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See detailBelgian peer review experience on the Achille's heel in haemodialysis care: vascular access
Theelen, Bernadette ULg; Rorive, Georges ULg; Krzesinski, Jean-Marie ULg et al

in EDTNA/ERCA Journal (2002), 28(4, Oct-Dec), 164-166

AIMS: In order to improve the supervision and to evaluate the quality of care in dialysis units, a national project was promoted as a Peer Review. It consisted of systematic, continuous and critical ... [more ▼]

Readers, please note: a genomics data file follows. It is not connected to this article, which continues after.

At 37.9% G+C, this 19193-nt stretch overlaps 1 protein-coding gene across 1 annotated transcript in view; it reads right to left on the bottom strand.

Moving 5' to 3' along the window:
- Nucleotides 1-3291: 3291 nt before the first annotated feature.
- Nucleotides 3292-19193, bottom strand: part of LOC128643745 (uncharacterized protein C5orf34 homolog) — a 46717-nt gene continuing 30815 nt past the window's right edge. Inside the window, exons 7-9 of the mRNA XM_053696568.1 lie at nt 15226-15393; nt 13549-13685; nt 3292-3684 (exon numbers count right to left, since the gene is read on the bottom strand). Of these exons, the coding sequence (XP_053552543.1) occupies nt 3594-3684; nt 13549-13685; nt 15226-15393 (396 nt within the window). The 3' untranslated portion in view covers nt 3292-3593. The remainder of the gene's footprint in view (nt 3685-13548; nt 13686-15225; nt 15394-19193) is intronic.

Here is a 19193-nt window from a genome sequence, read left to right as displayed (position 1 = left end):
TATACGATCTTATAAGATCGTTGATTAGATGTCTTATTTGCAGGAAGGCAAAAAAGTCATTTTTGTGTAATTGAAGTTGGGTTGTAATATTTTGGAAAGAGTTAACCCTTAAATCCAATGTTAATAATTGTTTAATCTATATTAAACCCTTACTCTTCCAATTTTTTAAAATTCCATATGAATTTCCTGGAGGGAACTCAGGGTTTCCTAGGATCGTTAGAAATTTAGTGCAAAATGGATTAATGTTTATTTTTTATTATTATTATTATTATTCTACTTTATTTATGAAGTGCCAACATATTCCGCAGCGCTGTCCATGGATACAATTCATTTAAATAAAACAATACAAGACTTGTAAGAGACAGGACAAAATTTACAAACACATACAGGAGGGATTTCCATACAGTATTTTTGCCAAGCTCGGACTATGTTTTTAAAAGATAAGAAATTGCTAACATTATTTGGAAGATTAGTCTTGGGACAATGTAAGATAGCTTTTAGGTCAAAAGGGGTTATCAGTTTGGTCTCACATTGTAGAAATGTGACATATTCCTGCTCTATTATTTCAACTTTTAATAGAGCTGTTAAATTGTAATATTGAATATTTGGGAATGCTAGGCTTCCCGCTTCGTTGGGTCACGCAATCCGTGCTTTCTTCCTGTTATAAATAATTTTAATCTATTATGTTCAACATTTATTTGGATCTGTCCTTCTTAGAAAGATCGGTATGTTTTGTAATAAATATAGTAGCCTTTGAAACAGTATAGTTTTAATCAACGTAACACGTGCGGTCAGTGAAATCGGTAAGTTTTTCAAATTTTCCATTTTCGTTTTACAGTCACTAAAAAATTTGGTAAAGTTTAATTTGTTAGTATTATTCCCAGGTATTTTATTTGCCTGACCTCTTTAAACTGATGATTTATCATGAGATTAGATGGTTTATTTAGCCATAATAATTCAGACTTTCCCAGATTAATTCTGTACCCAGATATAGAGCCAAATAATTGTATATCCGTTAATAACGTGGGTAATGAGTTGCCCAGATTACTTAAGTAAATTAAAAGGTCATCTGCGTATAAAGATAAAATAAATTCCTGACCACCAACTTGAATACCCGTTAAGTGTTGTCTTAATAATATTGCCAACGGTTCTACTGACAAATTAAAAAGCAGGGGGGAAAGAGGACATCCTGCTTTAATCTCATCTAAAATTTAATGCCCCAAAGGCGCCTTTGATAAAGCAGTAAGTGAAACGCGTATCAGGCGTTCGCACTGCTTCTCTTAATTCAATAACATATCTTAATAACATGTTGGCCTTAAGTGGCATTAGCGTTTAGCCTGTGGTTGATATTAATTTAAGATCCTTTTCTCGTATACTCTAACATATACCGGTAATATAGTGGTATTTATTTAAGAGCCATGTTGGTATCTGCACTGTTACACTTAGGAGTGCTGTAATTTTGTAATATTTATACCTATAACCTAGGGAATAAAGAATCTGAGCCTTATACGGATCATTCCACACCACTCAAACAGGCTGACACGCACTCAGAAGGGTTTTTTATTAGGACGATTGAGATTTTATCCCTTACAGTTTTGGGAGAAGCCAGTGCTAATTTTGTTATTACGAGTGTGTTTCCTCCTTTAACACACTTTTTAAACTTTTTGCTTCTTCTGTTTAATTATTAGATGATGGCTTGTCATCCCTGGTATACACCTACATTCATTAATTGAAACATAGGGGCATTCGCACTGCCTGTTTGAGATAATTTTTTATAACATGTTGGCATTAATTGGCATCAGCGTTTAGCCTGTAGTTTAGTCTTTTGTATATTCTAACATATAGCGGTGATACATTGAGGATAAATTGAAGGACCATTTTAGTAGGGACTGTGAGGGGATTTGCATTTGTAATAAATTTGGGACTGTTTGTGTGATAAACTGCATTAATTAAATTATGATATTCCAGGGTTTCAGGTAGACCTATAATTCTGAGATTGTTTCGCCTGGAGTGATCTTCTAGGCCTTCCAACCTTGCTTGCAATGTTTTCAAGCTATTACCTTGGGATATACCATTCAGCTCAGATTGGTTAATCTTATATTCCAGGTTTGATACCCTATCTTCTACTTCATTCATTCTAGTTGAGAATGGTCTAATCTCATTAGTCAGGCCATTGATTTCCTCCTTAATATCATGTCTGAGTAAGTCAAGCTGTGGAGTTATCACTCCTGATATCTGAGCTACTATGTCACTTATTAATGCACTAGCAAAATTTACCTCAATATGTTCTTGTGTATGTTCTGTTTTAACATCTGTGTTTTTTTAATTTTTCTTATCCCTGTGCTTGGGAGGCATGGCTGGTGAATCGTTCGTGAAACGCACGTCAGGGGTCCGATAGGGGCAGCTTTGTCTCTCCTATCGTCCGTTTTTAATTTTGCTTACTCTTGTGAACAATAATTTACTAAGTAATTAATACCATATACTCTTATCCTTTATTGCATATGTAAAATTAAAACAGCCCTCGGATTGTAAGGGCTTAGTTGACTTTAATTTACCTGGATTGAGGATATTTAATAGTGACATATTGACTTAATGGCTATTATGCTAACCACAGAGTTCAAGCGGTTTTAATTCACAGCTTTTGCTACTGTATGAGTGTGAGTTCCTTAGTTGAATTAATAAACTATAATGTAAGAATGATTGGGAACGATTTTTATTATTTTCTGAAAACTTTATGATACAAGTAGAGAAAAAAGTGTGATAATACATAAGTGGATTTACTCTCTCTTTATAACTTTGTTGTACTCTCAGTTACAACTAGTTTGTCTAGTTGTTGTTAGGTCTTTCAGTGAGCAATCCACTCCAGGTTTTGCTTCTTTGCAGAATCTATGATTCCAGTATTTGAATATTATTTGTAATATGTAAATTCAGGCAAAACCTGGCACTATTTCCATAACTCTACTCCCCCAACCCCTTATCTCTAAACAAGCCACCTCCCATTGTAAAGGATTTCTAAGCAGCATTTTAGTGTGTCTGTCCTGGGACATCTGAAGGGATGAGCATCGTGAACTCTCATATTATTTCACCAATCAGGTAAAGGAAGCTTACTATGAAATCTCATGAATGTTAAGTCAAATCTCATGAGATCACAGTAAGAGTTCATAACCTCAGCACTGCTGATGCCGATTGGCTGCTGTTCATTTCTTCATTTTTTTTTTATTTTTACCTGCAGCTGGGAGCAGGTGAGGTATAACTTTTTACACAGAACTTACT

AIMS: In order to improve the supervision and to evaluate the quality of care in dialysis units, a national project was promoted as a Peer Review. It consisted of systematic, continuous and critical evaluation of the care and the application of international guidelines and compared the reality of care with standards. METHOD: The first chart consisted of the evaluation of infectious episodes of vascular access. This point is particularly relevant since infection represents the second cause of mortality in haemodialysis. A questionnaire concerning each patient was designed. Questions concerned the description of vascular access and the related infectious events. Each questionnaire included 21 items. The project involved 29 dialysis centres, 1,644 patients and 1,775 vascular accesses. The database included 90,525 data. RESULTS: Among the 29 centres, the native arteriovenous fistula (AVF) is the first choice (67.5%) in vascular access, but the proportion of AVF decreases with age contrary to the catheter, which is more frequently chosen, in older patients. Independent of age, 20% of hospitalisations are among patients with catheters and only 7% among patients with AVF. The RR (relative risk) of being hospitalised (any complication of vascular access) is 1.68 for patients with catheters compared to patients with AVF. The rate of infections does not increase with age but is higher for patients with catheters (RR = 2.26). The number of infections appears to be dependent on the staphylococcus aureus carriage in the year. CONCLUSIONS: This first step allows each centre to compare itself to others in an anonymous way. This approach should lead to specific recommendations to improve the quality of care in dialysis units. [less ▲]

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